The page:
Even if genetics dictate you are at high-risk for Alzheimer’s, exercise might buy you the most valuable of all resources: time. (HealthDay)
Folks with elevated levels of a brain protein called beta amyloid tend to be more likely to develop Alzheimer’s disease and experience rapid brain decline later in life, previous research has found.
But apparently they can delay the onset of Alzheimer’s through regular exercise, scientists report.
“People who had elevated levels of amyloid, which is one of the earliest changes you see with Alzheimer’s disease, had slower rates of cognitive decline and brain volume loss over time if they had greater levels of physical activity,” said lead researcher Jennifer Rabin. She is a scientist with the Hurvitz Brain Sciences Program at the Sunnybrook Research Institute in Toronto.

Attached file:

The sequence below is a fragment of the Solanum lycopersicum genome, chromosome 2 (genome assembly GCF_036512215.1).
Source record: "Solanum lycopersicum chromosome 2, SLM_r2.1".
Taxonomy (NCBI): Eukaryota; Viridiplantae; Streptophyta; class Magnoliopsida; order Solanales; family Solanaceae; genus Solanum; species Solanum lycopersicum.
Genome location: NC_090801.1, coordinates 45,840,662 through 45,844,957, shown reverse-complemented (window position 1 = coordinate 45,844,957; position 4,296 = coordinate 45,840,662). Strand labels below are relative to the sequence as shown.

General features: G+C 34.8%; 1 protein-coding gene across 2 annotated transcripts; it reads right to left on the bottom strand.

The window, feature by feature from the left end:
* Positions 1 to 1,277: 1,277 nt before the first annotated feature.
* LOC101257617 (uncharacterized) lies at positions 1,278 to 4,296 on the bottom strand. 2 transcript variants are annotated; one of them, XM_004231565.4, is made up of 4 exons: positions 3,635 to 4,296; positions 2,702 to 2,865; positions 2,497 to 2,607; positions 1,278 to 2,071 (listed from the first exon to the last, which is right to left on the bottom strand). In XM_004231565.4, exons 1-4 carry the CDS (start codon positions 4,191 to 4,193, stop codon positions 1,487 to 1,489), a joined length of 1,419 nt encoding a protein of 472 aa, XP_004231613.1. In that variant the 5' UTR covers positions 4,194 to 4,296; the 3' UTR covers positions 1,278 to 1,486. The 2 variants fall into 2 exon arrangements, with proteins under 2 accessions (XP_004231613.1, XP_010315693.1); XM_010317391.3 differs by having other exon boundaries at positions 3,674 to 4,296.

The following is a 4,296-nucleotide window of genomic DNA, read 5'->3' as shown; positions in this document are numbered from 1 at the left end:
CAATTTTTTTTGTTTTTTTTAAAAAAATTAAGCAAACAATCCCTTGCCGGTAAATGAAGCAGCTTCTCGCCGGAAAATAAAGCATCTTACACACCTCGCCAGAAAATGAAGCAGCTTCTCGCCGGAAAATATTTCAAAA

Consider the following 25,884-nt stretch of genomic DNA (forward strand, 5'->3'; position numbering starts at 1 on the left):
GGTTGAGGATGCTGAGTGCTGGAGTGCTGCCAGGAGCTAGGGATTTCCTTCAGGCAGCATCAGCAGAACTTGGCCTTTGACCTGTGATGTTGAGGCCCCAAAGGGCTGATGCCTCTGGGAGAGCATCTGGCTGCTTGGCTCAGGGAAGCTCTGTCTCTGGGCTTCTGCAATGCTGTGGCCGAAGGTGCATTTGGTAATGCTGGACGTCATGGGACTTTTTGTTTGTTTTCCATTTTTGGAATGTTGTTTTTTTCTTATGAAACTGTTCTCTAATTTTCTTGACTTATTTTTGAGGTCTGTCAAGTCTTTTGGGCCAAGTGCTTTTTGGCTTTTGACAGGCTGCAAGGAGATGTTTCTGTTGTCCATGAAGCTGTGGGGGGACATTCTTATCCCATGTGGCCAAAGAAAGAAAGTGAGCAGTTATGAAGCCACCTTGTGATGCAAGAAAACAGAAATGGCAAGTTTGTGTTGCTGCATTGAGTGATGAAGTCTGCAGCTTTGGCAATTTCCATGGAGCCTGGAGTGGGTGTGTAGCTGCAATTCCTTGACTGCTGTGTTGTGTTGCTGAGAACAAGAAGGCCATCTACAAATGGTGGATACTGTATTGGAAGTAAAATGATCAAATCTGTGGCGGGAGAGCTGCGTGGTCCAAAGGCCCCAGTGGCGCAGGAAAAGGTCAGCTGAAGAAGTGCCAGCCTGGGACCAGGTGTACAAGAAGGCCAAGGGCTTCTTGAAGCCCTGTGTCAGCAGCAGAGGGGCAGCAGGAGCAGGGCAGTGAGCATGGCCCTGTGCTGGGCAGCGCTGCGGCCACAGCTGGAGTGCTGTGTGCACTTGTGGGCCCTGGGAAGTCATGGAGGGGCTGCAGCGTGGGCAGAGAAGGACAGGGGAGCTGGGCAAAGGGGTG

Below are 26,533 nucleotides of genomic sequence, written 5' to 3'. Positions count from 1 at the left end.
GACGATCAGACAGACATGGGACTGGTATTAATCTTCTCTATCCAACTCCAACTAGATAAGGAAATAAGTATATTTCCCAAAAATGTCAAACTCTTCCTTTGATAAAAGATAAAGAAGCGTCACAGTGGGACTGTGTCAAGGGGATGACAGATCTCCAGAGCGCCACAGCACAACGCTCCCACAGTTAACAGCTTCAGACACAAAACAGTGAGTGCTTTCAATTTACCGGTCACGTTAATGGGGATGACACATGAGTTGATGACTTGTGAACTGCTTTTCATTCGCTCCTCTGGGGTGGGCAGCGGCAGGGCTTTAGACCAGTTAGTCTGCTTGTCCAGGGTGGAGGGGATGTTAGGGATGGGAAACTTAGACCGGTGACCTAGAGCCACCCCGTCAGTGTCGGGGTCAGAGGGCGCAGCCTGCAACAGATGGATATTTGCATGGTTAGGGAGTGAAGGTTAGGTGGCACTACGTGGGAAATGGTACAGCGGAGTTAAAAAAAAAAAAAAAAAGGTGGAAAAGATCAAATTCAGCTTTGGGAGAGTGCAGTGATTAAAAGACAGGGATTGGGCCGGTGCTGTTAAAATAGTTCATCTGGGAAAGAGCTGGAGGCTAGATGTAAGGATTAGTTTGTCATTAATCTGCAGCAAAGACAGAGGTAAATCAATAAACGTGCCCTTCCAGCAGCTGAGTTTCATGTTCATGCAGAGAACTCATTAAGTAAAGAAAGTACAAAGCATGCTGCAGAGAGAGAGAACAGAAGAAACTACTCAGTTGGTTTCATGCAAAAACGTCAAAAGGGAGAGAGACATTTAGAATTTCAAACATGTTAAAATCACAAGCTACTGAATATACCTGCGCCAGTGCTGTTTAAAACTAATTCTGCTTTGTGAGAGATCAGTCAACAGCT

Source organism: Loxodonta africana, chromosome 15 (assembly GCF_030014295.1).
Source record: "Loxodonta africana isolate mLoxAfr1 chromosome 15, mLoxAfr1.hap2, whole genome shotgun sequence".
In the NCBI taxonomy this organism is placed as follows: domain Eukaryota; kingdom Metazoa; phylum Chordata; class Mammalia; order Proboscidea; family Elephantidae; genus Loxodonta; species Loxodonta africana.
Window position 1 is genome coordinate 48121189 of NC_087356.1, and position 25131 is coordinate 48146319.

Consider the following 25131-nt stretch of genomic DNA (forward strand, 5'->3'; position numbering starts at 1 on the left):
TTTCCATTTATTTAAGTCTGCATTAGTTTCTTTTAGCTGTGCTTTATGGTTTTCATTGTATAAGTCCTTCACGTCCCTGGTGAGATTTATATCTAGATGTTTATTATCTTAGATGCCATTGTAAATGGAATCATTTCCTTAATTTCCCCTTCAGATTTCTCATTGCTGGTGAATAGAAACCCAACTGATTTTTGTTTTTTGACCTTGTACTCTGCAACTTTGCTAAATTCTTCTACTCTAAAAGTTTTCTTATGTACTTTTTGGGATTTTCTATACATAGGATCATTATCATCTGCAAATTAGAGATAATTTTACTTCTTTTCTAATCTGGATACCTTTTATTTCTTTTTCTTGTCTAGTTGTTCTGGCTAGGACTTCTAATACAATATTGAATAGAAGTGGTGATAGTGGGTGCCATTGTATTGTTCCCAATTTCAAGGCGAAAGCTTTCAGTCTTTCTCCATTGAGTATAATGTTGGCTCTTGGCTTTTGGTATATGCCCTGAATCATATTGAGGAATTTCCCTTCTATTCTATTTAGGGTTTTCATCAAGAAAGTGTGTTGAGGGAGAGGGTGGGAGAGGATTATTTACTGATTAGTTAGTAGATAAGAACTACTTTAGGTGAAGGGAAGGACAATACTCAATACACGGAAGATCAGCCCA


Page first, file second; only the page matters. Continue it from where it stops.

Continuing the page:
It didn’t take much exercise to enjoy this protection, either.
Data suggests people who walk 3.5 to 4.5 miles per day “significantly delayed the onset of Alzheimer’s,” according to Rabin.